Inflation soaring Nominal retail inflation hit a 39-year high of 7.0% y/y in December, while the core Consumer Price Index (CPI) rose to a 30-year high of 5.5%. The core Personal Consumption Expenditure (PCE) index (the Fed’s preferred measure of inflation) hit a 32-year high of 4.7% y/y in November (more than double the Fed’s 2.0% target), a level that we expect will rise to 5% in coming months. Consequently, Federal Reserve Chair Jay Powell has finally thrown in the proverbial towel on “transitory” inflation. We expect the Fed to complete its bond-buying taper in March 2022, at which point they will launch a series of four quarter-point rate hikes in each of 2022 and 2023 and begin to shrink their nearly $9 trillion balance sheet later this year.

Economy softens Nominal nonfarm payrolls rose by much weaker-than-expected levels in each of November and December, and initial weekly jobless claims for January 2022’s survey week rose to 286,000, substantially higher than December’s cycle low of 188,000 claims. The personal savings rate has normalized from nearly 27% last March to 6.9% in November, while Michigan’s consumer sentiment index plumbed a 10-year low. In December, existing home sales fell for the first time in four months by 4.6%, and auto sales declined sequentially by 3.9%.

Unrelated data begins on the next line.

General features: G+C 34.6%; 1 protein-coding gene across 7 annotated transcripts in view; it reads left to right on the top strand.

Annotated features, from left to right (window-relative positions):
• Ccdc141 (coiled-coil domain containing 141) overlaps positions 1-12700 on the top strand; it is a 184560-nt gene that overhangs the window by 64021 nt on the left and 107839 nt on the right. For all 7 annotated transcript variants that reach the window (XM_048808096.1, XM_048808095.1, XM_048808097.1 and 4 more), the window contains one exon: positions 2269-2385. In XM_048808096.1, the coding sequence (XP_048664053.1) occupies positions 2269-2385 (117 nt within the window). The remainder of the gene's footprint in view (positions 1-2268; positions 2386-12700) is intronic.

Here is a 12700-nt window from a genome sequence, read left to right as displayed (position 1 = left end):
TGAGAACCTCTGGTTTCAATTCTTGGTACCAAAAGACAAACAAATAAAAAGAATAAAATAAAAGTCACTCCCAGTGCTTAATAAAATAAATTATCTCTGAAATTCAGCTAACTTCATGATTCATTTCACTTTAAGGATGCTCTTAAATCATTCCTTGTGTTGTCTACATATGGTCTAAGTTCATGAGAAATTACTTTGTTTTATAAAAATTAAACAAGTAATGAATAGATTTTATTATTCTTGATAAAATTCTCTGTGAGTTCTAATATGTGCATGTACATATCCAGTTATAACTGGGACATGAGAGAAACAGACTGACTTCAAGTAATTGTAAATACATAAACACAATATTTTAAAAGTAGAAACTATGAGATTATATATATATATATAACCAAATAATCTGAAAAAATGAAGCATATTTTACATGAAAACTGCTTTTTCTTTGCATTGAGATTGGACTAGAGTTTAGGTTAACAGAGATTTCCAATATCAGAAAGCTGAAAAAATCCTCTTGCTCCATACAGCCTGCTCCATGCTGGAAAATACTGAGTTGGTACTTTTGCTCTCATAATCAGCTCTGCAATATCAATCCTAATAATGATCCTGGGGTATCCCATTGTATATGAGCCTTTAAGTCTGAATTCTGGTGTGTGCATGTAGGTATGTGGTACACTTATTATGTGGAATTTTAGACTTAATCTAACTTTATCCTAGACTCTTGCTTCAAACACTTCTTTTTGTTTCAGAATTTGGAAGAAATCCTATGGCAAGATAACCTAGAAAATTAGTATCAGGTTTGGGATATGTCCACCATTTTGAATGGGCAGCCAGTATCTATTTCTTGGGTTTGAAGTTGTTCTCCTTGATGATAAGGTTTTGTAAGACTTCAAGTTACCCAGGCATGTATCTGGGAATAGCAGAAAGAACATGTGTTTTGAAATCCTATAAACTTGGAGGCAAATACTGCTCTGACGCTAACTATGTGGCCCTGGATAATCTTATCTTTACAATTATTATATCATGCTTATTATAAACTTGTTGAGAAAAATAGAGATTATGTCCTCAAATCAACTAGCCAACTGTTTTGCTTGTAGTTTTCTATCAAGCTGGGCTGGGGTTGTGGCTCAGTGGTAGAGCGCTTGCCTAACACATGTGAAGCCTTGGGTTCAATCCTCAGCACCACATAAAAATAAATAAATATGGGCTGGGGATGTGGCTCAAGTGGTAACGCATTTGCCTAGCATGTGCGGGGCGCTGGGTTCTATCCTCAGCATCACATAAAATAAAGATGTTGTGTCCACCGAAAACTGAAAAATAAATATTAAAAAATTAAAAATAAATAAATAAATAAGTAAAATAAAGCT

Tweaking our GDP estimates The equity, fixed-income and liquidity, investment professionals who comprise Federated Hermes’s macroeconomic policy committee met yesterday to discuss the impact that omicron is having on the economy:

  • The Commerce Department revised third-quarter 2021 GDP up to a final gain of 2.3%, versus the robust second-quarter increase of 6.7%.
  • Fourth-quarter 2021 GDP will be flashed on Jan. 21, 2022. Christmas spending has risen in October, November and December by a strong 17.1% y/y, versus 3.7% last year. So we ticked up our fourth-quarter 2021 GDP estimate from 4.8% to 4.9%. The Bloomberg consensus is now at 5.3%, and the Atlanta Fed’s GDPNow model has been halved from 9.7% in December to 5.0%. The Blue Chip consensus raised its estimate from 4.9% to 5.9% (within a range of 4.3% to 7.0%). 
  • Our full-year 2021 GDP estimate is unchanged at 5.5%. The Blue Chip raised its forecast from 5.5% to 5.6% (within a tight range of 5.3% to 5.6%).
  • With the potential for slower economic growth in the first-quarter of 2022 from the omicron variant and brutal winter weather, we are reducing our GDP estimate from 3.7% to 3.5%. The Blue Chip consensus lowered its estimate from 4.4% to 3.3% (within a range of 1.7% to 4.9%).